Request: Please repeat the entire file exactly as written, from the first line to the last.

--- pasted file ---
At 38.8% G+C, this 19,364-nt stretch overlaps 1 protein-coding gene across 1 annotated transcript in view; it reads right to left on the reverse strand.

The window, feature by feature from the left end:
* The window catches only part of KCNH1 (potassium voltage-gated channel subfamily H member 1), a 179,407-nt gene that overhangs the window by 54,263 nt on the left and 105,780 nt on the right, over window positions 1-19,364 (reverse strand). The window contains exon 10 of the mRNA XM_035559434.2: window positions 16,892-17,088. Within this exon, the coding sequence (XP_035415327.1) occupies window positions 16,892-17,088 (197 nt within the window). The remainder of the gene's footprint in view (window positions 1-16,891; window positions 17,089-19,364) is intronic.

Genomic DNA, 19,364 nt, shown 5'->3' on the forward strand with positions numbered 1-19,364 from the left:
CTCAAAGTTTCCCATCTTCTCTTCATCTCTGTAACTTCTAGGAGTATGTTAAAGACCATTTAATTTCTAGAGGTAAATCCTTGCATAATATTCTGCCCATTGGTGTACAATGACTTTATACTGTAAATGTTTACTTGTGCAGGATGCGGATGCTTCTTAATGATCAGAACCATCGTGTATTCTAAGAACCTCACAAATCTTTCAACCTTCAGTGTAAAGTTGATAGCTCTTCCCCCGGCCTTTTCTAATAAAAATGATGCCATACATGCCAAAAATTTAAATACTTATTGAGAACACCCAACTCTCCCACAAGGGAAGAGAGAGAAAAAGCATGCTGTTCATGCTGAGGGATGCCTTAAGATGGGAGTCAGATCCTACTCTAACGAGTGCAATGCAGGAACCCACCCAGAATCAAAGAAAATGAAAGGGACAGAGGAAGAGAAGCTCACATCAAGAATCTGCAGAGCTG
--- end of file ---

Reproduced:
At 38.8% G+C, this 19,364-nt stretch overlaps 1 protein-coding gene across 1 annotated transcript in view; it reads right to left on the reverse strand.

The window, feature by feature from the left end:
* The window catches only part of KCNH1 (potassium voltage-gated channel subfamily H member 1), a 179,407-nt gene that overhangs the window by 54,263 nt on the left and 105,780 nt on the right, over window positions 1-19,364 (reverse strand). The window contains exon 10 of the mRNA XM_035559434.2: window positions 16,892-17,088. Within this exon, the coding sequence (XP_035415327.1) occupies window positions 16,892-17,088 (197 nt within the window). The remainder of the gene's footprint in view (window positions 1-16,891; window positions 17,089-19,364) is intronic.

Genomic DNA, 19,364 nt, shown 5'->3' on the forward strand with positions numbered 1-19,364 from the left:
CTCAAAGTTTCCCATCTTCTCTTCATCTCTGTAACTTCTAGGAGTATGTTAAAGACCATTTAATTTCTAGAGGTAAATCCTTGCATAATATTCTGCCCATTGGTGTACAATGACTTTATACTGTAAATGTTTACTTGTGCAGGATGCGGATGCTTCTTAATGATCAGAACCATCGTGTATTCTAAGAACCTCACAAATCTTTCAACCTTCAGTGTAAAGTTGATAGCTCTTCCCCCGGCCTTTTCTAATAAAAATGATGCCATACATGCCAAAAATTTAAATACTTATTGAGAACACCCAACTCTCCCACAAGGGAAGAGAGAGAAAAAGCATGCTGTTCATGCTGAGGGATGCCTTAAGATGGGAGTCAGATCCTACTCTAACGAGTGCAATGCAGGAACCCACCCAGAATCAAAGAAAATGAAAGGGACAGAGGAAGAGAAGCTCACATCAAGAATCTGCAGAGCTG